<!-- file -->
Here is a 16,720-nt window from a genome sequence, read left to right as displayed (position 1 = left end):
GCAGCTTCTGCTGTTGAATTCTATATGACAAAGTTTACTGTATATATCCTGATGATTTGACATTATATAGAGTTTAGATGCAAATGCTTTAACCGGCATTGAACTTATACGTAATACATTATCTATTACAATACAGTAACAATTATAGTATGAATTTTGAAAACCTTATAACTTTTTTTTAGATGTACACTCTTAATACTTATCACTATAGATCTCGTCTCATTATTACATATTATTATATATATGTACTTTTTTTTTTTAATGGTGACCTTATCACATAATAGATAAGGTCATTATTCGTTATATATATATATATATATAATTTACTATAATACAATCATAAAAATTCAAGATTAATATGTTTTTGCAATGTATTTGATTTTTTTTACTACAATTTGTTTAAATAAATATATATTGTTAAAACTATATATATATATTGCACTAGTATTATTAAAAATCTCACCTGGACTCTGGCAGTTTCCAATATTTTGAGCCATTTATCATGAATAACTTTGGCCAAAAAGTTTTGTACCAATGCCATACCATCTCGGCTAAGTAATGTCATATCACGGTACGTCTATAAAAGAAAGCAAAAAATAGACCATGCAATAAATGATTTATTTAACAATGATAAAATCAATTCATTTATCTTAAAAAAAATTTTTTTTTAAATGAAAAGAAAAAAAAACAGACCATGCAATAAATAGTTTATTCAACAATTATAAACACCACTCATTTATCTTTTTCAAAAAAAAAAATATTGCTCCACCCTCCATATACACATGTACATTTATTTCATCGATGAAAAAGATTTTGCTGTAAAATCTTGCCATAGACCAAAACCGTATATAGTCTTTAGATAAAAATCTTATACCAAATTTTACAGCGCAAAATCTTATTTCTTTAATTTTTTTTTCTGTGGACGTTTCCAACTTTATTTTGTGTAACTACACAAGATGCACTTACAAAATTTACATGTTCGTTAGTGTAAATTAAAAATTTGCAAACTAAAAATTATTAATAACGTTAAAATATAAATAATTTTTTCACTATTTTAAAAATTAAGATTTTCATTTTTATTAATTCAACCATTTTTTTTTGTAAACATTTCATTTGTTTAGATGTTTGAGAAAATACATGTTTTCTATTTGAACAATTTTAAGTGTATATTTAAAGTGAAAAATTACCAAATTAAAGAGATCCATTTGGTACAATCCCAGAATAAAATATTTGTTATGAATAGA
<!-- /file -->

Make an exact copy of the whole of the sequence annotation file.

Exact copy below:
Here is a 16,720-nt window from a genome sequence, read left to right as displayed (position 1 = left end):
GCAGCTTCTGCTGTTGAATTCTATATGACAAAGTTTACTGTATATATCCTGATGATTTGACATTATATAGAGTTTAGATGCAAATGCTTTAACCGGCATTGAACTTATACGTAATACATTATCTATTACAATACAGTAACAATTATAGTATGAATTTTGAAAACCTTATAACTTTTTTTTAGATGTACACTCTTAATACTTATCACTATAGATCTCGTCTCATTATTACATATTATTATATATATGTACTTTTTTTTTTTAATGGTGACCTTATCACATAATAGATAAGGTCATTATTCGTTATATATATATATATATATAATTTACTATAATACAATCATAAAAATTCAAGATTAATATGTTTTTGCAATGTATTTGATTTTTTTTACTACAATTTGTTTAAATAAATATATATTGTTAAAACTATATATATATATTGCACTAGTATTATTAAAAATCTCACCTGGACTCTGGCAGTTTCCAATATTTTGAGCCATTTATCATGAATAACTTTGGCCAAAAAGTTTTGTACCAATGCCATACCATCTCGGCTAAGTAATGTCATATCACGGTACGTCTATAAAAGAAAGCAAAAAATAGACCATGCAATAAATGATTTATTTAACAATGATAAAATCAATTCATTTATCTTAAAAAAAATTTTTTTTTAAATGAAAAGAAAAAAAAACAGACCATGCAATAAATAGTTTATTCAACAATTATAAACACCACTCATTTATCTTTTTCAAAAAAAAAAATATTGCTCCACCCTCCATATACACATGTACATTTATTTCATCGATGAAAAAGATTTTGCTGTAAAATCTTGCCATAGACCAAAACCGTATATAGTCTTTAGATAAAAATCTTATACCAAATTTTACAGCGCAAAATCTTATTTCTTTAATTTTTTTTTCTGTGGACGTTTCCAACTTTATTTTGTGTAACTACACAAGATGCACTTACAAAATTTACATGTTCGTTAGTGTAAATTAAAAATTTGCAAACTAAAAATTATTAATAACGTTAAAATATAAATAATTTTTTCACTATTTTAAAAATTAAGATTTTCATTTTTATTAATTCAACCATTTTTTTTTGTAAACATTTCATTTGTTTAGATGTTTGAGAAAATACATGTTTTCTATTTGAACAATTTTAAGTGTATATTTAAAGTGAAAAATTACCAAATTAAAGAGATCCATTTGGTACAATCCCAGAATAAAATATTTGTTATGAATAGA